Confidence among major Japanese manufacturers increased in the three months to June, beating expectations to rise to its highest level in more than a year, a Bank of Japan survey showed Wednesday.
The central bank's closely-watched quarterly Tankan report showed the confidence index stood at plus 15 in June, up from plus 12 for the two previous surveys.
The reading beat economists' median forecast that the index would stay flat at plus 12 and marked the highest level since a plus 17 reading in the March 2014 survey, just before the government raised the nation's sales tax.
That levy hike, the first in 17 years, slammed the brakes on consumer spending, helping send the world's third-largest economy into a brief recession.
Confidence among major non-manufacturers improved to plus 23 from plus 19 in the previous quarter.
The latest BoJ report could be a boon for Prime Minister Shinzo Abe, who has pushed pro-spending policies to get the nation out of years of deflation.
The Tankan survey of more than 10,000 companies -- the most comprehensive indicator of how Japan Inc. is faring -- marks the difference between the percentage of firms that are upbeat and those that see conditions as unfavourable.
"The effect of a lower yen and robust domestic demand contributed to improving indexes for manufacturing and non-manufacturing industries," economists at SMBC Nikko Securities said.
For major manufacturing companies, higher earnings thanks to the yen's depreciation boosted confidence in electrical machinery and many other sectors, they said in a note.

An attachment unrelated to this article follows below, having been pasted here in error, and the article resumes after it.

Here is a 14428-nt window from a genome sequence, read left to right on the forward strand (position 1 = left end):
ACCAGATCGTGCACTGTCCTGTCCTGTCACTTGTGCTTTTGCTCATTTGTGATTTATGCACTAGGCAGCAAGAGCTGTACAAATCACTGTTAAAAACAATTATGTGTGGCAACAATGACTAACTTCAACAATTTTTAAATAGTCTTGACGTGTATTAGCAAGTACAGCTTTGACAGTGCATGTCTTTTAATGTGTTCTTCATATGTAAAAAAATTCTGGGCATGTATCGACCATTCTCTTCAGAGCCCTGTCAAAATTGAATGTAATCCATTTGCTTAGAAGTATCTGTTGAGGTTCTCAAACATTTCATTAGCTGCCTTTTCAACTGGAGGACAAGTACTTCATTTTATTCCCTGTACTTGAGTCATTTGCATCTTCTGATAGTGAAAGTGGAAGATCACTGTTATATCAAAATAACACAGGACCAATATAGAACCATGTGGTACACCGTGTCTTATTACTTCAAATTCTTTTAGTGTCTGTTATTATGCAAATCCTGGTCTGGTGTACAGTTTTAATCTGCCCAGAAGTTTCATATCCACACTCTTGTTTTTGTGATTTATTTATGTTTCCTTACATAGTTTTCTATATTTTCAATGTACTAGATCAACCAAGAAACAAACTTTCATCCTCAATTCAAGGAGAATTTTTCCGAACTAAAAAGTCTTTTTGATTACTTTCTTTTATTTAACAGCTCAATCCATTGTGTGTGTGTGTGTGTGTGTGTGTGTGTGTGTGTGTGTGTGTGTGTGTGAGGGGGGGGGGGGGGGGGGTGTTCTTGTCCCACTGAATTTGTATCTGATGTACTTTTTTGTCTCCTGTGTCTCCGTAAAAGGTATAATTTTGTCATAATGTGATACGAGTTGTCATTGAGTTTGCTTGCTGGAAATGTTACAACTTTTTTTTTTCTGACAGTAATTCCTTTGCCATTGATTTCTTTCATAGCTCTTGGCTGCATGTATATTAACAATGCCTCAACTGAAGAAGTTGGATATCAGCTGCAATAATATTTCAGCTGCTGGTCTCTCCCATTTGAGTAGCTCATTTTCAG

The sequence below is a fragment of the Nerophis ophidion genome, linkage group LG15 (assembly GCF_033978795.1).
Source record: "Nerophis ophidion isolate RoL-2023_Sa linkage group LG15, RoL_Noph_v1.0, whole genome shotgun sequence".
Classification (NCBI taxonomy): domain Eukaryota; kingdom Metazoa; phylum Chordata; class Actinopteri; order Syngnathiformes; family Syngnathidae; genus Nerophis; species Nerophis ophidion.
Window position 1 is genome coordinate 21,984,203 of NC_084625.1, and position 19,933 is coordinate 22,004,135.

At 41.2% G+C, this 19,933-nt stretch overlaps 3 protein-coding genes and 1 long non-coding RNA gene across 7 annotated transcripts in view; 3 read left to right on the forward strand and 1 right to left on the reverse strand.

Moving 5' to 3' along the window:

As for non-manufacturers, sentiment among retail, hotel and restaurant industries improved greatly thanks to a pick-up in consumer spending and a growing number of foreign tourists, they said.
The Tankan also showed major companies on an all-industry basis plan to boost capital expenditure by 9.3 percent from the previous year in the current fiscal year.
"Planned investments on plants and equipment are generally strong, which is likely to be a driving force in the economy this year," the SMBC Nikko report said.
But Capital Economics cautioned the rebound in confidence cannot make up for weak activity data.
"While the Tankan rose last quarter, a range of activity data point to a contraction in GDP in Q2" after two quarters of positive growth, said Marcel Thieliant, Japan economist at Capital Economics.
Japan's economy grew 1.0 percent in January-March after limping out of recession in the last three months of 2014.